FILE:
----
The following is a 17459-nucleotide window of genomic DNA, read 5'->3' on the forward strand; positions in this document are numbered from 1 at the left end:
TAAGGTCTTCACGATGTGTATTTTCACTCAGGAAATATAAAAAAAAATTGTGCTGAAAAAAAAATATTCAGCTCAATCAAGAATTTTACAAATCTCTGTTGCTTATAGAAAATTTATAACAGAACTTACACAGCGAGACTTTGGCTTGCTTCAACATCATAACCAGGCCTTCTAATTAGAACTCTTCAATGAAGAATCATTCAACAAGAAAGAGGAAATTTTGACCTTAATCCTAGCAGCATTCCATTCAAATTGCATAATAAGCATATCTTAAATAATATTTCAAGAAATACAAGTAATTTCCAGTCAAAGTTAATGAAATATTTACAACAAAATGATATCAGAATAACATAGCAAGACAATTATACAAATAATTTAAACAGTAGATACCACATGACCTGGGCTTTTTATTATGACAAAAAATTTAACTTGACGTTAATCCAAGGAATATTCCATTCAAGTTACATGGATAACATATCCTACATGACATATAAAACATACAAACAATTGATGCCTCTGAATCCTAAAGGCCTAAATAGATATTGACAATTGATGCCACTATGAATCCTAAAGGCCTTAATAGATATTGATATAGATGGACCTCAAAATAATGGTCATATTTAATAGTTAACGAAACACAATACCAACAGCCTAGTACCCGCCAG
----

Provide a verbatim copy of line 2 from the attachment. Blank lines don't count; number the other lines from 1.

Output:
TAAGGTCTTCACGATGTGTATTTTCACTCAGGAAATATAAAAAAAAATTGTGCTGAAAAAAAAATATTCAGCTCAATCAAGAATTTTACAAATCTCTGTTGCTTATAGAAAATTTATAACAGAACTTACACAGCGAGACTTTGGCTTGCTTCAACATCATAACCAGGCCTTCTAATTAGAACTCTTCAATGAAGAATCATTCAACAAGAAAGAGGAAATTTTGACCTTAATCCTAGCAGCATTCCATTCAAATTGCATAATAAGCATATCTTAAATAATATTTCAAGAAATACAAGTAATTTCCAGTCAAAGTTAATGAAATATTTACAACAAAATGATATCAGAATAACATAGCAAGACAATTATACAAATAATTTAAACAGTAGATACCACATGACCTGGGCTTTTTATTATGACAAAAAATTTAACTTGACGTTAATCCAAGGAATATTCCATTCAAGTTACATGGATAACATATCCTACATGACATATAAAACATACAAACAATTGATGCCTCTGAATCCTAAAGGCCTAAATAGATATTGACAATTGATGCCACTATGAATCCTAAAGGCCTTAATAGATATTGATATAGATGGACCTCAAAATAATGGTCATATTTAATAGTTAACGAAACACAATACCAACAGCCTAGTACCCGCCAG